Dear Liz: You recently advised a couple who were in sound financial shape about possibly refinancing their home loan to a lower interest rate. You suggested a 15-year loan to make sure they entered retirement without a mortgage. Why not recommend getting a 30-year loan to get the lowest required monthly payment, then making extra payments to get the loan paid off faster? This approach offers the flexibility of being able to drop back to the lower payment in the event of a job loss or other financial setback. They sounded like well-disciplined people and probably could turn that 30-year loan into a 15-year loan by paying 13 payments a year instead of 12.
Answer: Refinancing to a 30-year loan can certainly make sense for people who want to lock in the lowest payment and maintain their financial flexibility in the face of possible financial setbacks. You’re also right that this couple seems disciplined enough to make the extra payments to get the loan retired before they do.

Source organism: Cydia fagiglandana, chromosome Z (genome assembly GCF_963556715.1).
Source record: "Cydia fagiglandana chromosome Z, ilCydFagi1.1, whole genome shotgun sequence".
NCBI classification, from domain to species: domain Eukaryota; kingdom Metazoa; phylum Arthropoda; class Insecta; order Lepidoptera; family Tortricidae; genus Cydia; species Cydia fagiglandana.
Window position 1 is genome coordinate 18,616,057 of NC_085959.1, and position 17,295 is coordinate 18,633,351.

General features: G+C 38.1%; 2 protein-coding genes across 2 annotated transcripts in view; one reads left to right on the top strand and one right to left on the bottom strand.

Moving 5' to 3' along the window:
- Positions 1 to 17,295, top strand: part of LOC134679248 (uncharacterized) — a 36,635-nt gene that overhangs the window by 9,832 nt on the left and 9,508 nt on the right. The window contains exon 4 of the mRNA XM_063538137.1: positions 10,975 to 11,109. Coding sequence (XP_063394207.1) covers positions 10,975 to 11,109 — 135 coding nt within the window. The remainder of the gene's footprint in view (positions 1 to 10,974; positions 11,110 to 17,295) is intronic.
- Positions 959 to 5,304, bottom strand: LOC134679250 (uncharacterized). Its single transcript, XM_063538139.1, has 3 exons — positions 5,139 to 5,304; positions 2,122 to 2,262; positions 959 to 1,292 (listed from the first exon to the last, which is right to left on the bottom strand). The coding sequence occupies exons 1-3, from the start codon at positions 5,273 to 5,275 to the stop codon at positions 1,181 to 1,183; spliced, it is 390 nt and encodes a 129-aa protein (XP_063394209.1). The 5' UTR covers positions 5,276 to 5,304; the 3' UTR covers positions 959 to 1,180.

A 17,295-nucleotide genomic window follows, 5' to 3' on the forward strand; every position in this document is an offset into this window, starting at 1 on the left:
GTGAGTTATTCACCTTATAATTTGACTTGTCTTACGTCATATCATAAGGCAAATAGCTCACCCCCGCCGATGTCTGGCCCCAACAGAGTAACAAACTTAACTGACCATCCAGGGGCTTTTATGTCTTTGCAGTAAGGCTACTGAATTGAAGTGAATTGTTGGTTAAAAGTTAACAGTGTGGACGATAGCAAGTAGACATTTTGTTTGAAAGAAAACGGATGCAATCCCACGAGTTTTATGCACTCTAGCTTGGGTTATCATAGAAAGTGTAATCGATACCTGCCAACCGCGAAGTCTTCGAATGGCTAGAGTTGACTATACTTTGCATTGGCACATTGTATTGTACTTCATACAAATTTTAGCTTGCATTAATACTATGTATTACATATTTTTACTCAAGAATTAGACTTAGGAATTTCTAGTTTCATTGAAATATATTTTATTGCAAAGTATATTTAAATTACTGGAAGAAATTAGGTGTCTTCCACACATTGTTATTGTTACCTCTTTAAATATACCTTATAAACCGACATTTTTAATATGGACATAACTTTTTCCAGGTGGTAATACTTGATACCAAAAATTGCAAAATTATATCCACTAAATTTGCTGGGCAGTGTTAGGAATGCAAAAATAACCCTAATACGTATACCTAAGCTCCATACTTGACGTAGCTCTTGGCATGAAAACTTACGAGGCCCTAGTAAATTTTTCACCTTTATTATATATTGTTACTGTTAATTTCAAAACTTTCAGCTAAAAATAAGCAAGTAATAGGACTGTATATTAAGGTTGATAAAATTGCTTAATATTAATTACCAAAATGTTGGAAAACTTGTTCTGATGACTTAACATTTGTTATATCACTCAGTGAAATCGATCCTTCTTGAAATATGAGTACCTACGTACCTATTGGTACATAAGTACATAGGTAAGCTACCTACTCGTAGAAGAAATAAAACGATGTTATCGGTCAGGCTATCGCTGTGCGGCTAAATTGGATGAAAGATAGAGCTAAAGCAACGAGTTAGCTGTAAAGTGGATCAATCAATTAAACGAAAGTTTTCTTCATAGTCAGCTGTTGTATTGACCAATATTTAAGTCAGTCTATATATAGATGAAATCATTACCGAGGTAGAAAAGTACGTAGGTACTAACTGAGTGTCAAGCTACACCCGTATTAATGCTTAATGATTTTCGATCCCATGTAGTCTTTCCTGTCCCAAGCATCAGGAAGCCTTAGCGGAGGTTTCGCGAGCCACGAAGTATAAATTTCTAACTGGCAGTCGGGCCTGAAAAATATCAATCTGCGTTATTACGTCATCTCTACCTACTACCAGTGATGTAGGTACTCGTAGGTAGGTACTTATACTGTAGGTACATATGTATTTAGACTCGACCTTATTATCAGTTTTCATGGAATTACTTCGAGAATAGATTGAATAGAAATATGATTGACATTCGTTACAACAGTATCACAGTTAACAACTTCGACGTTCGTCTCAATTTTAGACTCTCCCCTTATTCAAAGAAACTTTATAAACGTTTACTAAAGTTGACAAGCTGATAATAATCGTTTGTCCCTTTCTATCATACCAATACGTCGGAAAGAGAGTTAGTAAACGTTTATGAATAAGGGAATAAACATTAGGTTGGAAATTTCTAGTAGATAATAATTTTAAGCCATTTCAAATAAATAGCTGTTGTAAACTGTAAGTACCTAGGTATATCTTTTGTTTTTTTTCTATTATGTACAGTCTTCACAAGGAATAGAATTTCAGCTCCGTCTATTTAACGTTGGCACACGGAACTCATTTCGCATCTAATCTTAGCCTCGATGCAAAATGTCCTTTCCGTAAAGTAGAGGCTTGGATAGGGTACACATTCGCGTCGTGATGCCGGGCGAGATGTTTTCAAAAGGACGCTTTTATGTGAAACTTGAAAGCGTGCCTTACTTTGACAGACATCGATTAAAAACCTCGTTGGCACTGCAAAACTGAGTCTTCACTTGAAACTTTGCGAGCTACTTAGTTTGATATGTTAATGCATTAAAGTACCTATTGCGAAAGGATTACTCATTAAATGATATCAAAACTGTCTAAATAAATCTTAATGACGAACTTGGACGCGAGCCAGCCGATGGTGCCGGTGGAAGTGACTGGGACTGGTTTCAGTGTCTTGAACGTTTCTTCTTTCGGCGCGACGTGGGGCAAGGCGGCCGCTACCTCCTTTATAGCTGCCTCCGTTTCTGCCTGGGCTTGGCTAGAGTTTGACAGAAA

However, you missed a key factor: This well-disciplined couple had a mortgage with an interest rate of 5.875%. That indicates they’ve had this mortgage for a while. If they’ve paid down enough of the principal balance, they may be able to refinance to a 15-year loan with a significantly lower interest rate (as in slightly over 3%) without dramatically raising their payments. Many people, when faced with that option, would want to lock in the lower rate.